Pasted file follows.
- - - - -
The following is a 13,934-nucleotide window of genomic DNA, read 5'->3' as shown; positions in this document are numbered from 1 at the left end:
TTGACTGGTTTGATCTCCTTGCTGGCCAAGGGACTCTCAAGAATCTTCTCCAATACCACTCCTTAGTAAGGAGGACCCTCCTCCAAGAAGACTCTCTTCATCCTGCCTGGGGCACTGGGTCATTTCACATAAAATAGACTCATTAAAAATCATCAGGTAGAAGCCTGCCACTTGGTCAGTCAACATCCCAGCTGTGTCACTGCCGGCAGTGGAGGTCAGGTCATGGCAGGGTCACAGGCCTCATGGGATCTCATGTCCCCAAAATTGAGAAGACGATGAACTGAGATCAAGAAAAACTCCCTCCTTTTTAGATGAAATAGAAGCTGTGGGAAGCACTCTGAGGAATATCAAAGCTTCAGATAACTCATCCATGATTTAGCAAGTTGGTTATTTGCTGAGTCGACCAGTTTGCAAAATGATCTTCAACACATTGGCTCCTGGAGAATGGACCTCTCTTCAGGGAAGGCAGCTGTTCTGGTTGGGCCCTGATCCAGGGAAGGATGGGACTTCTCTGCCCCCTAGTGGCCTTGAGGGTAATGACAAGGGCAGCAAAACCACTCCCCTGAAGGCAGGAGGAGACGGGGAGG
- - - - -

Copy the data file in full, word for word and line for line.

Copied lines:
The following is a 13,934-nucleotide window of genomic DNA, read 5'->3' as shown; positions in this document are numbered from 1 at the left end:
TTGACTGGTTTGATCTCCTTGCTGGCCAAGGGACTCTCAAGAATCTTCTCCAATACCACTCCTTAGTAAGGAGGACCCTCCTCCAAGAAGACTCTCTTCATCCTGCCTGGGGCACTGGGTCATTTCACATAAAATAGACTCATTAAAAATCATCAGGTAGAAGCCTGCCACTTGGTCAGTCAACATCCCAGCTGTGTCACTGCCGGCAGTGGAGGTCAGGTCATGGCAGGGTCACAGGCCTCATGGGATCTCATGTCCCCAAAATTGAGAAGACGATGAACTGAGATCAAGAAAAACTCCCTCCTTTTTAGATGAAATAGAAGCTGTGGGAAGCACTCTGAGGAATATCAAAGCTTCAGATAACTCATCCATGATTTAGCAAGTTGGTTATTTGCTGAGTCGACCAGTTTGCAAAATGATCTTCAACACATTGGCTCCTGGAGAATGGACCTCTCTTCAGGGAAGGCAGCTGTTCTGGTTGGGCCCTGATCCAGGGAAGGATGGGACTTCTCTGCCCCCTAGTGGCCTTGAGGGTAATGACAAGGGCAGCAAAACCACTCCCCTGAAGGCAGGAGGAGACGGGGAGG